Does the third party have an effective SAM managed services offering based on established processes and a proven SAM technology platform? Do they know what they are doing with complex licensing structures? The assumption is that a SAM based third party must have the best knowledge of Software Asset Management and software licensing as possible – that is their job after all. Conduct regular spot checks or your own internal audits to ensure that they are doing a good job of managing your software assets.
You need to clearly define the expectations of the third party at the beginning of the agreement so there are no crossed wires. This is vitally important when it comes to software audits. How will they respond in the event of an audit? How do you validate SAM data from the outsourcer?
I have seen two extremes to this answer; the first being that the outsourcer runs away and doesn’t help contribute during the audit (not very helpful!). The second is when they act as if they are part of the company, and the audit affects them as much as it does the organization. Needless to say, those organizations with the second type of outsourcer were the much happier customer.
No matter what the third party’s response to the audit will be, you need to ensure that you understand your risks and data – even if you haven’t been working on the SAM project. The risk will lie at the feet of the organization, so you need to collaborate with your outsourcer in order to understand what risks there are and what the data actually means. Handing over data that you do not understand to auditors is a massive no-no.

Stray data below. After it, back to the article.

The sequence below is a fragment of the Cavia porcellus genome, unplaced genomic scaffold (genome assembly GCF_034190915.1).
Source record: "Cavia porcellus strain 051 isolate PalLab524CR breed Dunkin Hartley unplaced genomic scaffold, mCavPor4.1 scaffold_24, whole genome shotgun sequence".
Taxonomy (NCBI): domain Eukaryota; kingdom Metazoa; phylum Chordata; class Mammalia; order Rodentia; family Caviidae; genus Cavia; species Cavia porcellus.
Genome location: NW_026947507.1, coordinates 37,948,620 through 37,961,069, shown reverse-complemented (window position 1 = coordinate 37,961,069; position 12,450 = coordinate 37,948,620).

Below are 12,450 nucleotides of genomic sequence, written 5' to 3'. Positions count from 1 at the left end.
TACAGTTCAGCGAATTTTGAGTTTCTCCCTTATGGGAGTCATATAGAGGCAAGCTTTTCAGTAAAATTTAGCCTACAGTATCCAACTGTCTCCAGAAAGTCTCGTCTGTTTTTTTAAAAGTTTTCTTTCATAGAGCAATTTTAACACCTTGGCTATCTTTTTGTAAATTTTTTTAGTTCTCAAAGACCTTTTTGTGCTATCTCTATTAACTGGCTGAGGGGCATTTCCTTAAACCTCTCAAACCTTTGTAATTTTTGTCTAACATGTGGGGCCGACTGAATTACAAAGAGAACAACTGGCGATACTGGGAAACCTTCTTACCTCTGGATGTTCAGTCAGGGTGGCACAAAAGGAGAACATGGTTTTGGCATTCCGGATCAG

I also suggest you validate the data yourself, just to double check that the data is accurate and represents your organization. It may be the case that there is a small inaccuracy with the outsourcers data that could cost your organization a lot of money. Triple check your data if you have to – as long as you understand it and are comfortable fighting your corner.
MANAGING THE RELATIONSHIP
Regardless of what part of the IT Infrastructure you outsource, the organization still needs to manage the relationship with the third party. I suggest you make this the responsibility of your Vendor Management team (if you have one) or assign a specific user to be the point of contact for anything related to the outsourced service.
This is where you need regular updates on what service they are providing, and whether or not it has an impact on Software Asset Management. Changes within IT can have a large and costly impact on SAM or software compliance, so you need complete visibility on what changes are being made and how that will impact your SAM function.
I suggest you ask for regular reports from your outsources on what they are working on and future plans. I’ve seen customers also arrange regular calls for an update or overview so that all key stakeholders are informed of any changes.
Remember – outsourcing any part of your IT infrastructure means you are putting your faith and trust in other people to perform a role on behalf of your organization. Whilst you can outsource the work, you can’t outsource any legal risks – especially with your software licenses.
If you are looking to outsource your Software Asset Management function, then have a look at Snow's accredited partners.